Perhaps it’s true there is no such thing as bad publicity.

Shambolic, catastrophic, chaos and scam are just a few of the words that were used to describe the original Fyre Festival, which shot to infamy after its spectacular failure in 2017.

The event, organised by self-described entrepreneur Billy McFarland, was billed as a luxury music experience on a private island in the Bahamas. But when ticketholders arrived, there was very little luxury to be found.

Despite the event’s history — and four years of prison time under McFarland’s belt — the convicted fraudster announced this week the first 100 pre-sale tickets for Fyre Festival II had gone on sale for US$499 (A$780) a pop.

That round of tickets has already sold out, according to the festival’s ticket sale website.

What was the Fyre Festival?

Attendees for the inaugural festival, some of which paid up to US$12,000 for tickets, were promised an immersive music experience with artists including Pusha T, Tyga and Skepta as well as the opportunity to rub shoulders with Kendall Jenner, Bella Hadid, and Hailey Bieber — none of whom ever made it to the event.

A high-production video and social media campaign launched the “music festival like no other” to massive fanfare, with influencers and celebrities around the world posting a single orange tile on their Instagram accounts.

It was reported by Vanity Fair at the time McFarland had engaged the services of 400 influencers and celebrities to promote it.

The festival was the brainchild of McFarland and early-2000s rapping icon Ja Rule in an effort to promote their Fyre Media business, an app that would allow people to book musical acts for private events.

Soon, it would become cemented in infamy.

What happened at the Fyre Festival?

The event went ahead in April 2017 and quickly became a nightmare as attendees live-tweeted the peril.

Several music acts had pulled out due to lack of payment, the “luxury” accommodation was just a campground and there was very little food and water, after the caterers cancelled their contract earlier that month.

A photo on Twitter (now X) of a few slices of cheese and white bread in a plastic container went viral, as angry ticketholders demanded refunds.

“So Fyre Fest is a complete disaster. Mass chaos. No organisation. No one knows where to go. There are no villas, just a disaster tent city,” attendee William N Finley tweeted when he arrived.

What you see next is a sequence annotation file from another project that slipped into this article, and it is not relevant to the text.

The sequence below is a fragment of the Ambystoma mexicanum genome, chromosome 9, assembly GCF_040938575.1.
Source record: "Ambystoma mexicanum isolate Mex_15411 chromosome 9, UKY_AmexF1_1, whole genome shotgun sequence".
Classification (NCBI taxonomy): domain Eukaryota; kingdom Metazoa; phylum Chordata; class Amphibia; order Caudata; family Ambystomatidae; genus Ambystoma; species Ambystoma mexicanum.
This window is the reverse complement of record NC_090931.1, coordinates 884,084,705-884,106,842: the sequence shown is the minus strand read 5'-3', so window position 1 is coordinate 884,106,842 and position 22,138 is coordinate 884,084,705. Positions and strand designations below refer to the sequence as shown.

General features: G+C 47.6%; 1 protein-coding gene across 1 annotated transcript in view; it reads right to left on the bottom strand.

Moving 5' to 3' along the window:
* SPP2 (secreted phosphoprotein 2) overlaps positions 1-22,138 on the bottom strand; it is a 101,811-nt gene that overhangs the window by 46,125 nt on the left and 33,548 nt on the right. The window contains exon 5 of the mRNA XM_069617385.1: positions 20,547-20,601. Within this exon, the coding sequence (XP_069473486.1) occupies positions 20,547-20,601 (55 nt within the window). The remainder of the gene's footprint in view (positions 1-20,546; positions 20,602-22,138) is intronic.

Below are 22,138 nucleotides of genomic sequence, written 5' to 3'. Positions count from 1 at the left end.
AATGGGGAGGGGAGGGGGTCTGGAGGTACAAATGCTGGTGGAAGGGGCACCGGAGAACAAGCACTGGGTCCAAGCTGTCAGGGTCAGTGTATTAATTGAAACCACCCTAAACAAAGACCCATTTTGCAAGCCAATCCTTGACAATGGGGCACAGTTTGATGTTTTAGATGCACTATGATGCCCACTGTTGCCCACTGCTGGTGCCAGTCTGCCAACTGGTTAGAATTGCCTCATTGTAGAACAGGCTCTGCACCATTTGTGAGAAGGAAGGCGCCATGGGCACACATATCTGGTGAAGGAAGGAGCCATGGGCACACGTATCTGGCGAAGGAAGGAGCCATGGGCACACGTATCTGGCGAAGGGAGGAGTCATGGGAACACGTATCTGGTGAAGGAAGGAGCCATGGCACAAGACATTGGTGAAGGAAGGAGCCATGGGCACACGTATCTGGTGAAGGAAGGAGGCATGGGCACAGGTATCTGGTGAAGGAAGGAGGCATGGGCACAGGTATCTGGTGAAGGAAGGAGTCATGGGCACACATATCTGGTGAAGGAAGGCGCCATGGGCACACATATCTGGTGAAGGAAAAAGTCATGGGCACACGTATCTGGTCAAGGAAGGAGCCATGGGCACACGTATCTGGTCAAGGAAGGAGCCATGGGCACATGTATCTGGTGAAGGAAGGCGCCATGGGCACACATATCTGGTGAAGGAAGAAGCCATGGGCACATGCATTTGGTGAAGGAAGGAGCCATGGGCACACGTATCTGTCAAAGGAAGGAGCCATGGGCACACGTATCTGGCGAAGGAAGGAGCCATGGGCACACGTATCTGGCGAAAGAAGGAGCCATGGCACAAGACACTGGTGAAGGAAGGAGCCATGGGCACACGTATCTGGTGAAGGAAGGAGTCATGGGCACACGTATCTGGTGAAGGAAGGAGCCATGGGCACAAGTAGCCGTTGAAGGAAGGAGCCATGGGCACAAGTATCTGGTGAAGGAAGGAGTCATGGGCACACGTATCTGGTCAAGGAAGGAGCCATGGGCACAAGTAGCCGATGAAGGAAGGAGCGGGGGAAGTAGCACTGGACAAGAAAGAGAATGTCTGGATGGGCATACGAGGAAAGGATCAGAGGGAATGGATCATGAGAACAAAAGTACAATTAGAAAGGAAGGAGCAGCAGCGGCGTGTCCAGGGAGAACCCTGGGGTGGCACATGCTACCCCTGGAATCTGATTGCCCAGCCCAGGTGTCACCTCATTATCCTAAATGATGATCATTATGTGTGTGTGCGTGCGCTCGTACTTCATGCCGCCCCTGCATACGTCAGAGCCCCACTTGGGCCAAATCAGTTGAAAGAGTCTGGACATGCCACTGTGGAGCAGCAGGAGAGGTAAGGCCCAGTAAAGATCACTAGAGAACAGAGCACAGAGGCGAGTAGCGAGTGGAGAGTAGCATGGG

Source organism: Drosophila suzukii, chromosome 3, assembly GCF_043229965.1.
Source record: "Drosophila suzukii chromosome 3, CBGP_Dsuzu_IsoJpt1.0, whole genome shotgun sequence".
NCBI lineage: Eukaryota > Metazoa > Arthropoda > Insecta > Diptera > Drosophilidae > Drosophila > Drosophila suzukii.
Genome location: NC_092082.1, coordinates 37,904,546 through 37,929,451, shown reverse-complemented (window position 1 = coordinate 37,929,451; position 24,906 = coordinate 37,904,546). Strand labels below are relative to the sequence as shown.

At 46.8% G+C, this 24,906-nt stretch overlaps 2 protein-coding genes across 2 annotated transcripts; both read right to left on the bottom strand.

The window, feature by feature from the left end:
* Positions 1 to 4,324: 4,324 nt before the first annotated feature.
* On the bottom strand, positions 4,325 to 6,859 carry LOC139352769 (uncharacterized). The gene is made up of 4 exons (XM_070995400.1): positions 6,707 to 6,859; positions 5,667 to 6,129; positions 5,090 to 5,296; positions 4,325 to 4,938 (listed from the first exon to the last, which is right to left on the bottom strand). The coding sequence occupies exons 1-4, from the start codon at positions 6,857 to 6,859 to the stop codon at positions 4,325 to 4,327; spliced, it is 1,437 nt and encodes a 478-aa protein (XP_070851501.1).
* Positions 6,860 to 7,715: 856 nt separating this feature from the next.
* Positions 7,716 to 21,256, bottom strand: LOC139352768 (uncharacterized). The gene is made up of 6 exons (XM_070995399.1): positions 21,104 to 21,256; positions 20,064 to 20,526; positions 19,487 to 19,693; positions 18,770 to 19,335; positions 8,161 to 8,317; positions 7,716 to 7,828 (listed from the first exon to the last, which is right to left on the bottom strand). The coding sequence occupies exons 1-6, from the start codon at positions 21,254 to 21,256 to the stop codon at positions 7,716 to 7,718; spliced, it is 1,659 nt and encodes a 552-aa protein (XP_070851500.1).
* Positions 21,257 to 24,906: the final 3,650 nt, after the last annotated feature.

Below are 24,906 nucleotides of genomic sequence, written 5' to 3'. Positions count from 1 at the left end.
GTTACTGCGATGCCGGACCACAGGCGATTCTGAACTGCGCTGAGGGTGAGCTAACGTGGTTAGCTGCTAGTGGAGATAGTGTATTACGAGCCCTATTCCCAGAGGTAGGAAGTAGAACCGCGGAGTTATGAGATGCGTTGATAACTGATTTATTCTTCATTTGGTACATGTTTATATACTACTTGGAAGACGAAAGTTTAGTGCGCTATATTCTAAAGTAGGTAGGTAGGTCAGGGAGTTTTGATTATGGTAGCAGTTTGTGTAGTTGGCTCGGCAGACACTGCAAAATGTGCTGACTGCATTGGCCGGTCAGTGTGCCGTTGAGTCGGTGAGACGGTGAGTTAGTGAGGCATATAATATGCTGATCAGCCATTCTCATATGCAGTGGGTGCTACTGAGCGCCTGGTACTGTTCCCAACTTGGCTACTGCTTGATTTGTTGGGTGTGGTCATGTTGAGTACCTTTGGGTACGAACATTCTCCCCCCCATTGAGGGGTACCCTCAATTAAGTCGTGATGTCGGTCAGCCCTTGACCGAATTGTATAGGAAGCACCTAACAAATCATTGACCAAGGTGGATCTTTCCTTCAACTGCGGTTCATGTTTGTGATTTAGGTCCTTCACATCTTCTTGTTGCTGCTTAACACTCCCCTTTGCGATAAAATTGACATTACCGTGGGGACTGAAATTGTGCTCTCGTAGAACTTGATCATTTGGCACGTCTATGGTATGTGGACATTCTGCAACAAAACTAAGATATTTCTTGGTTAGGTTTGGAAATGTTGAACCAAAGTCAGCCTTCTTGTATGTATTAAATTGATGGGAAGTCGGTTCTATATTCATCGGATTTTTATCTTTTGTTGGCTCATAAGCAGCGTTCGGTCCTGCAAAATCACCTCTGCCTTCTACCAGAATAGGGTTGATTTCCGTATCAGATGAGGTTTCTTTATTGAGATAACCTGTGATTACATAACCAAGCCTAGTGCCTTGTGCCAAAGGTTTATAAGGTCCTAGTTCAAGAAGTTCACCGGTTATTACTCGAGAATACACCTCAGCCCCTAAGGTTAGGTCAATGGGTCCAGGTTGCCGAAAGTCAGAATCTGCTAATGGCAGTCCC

Many ticketholders tried to fly home but were stranded for hours or even days.

Fyre Festival fallout

The failures of the Fyre Festival were so monumental they became the subject of several documentaries, one of which was a Netflix hit.

Many of its critics joked the festival was retribution for the rich and famous, who had shelled out thousands of dollars for tickets just to be duped in one of pop culture’s most notorious scams.

McFarland served four years of a six-year prison sentence for wire fraud relating to his role in financing the original festival. Ja Rule faced many lawsuits but was eventually cleared of wrongdoing.

Astoundingly, McFarland said he was launching Fyre Festival II as a favour to the many people to whom he still owes money.

“Tell me why you shouldn’t be in jail,” one of the thousands of respondents to his tweet announcing the festival 2.0 said.

“It’s in the best interest of those I owe for me to be working. People aren’t getting paid back if I sit on the couch and watch TV … and because I served my time,” McFarland responded, referencing the fact he still owes creditors $39 million.

Fyre Festival II is set to go ahead in late 2024, though its exact date hasn’t been confirmed. Tickets will be released in stages, with final stage “Pre-Sale Last Chance” tickets to cost US$7999 ($12,400).

Who knows, maybe the greatest party that never happened will be a raging success this time around.

Get in touch – chloe.whelan@news.com.au


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By Rahul

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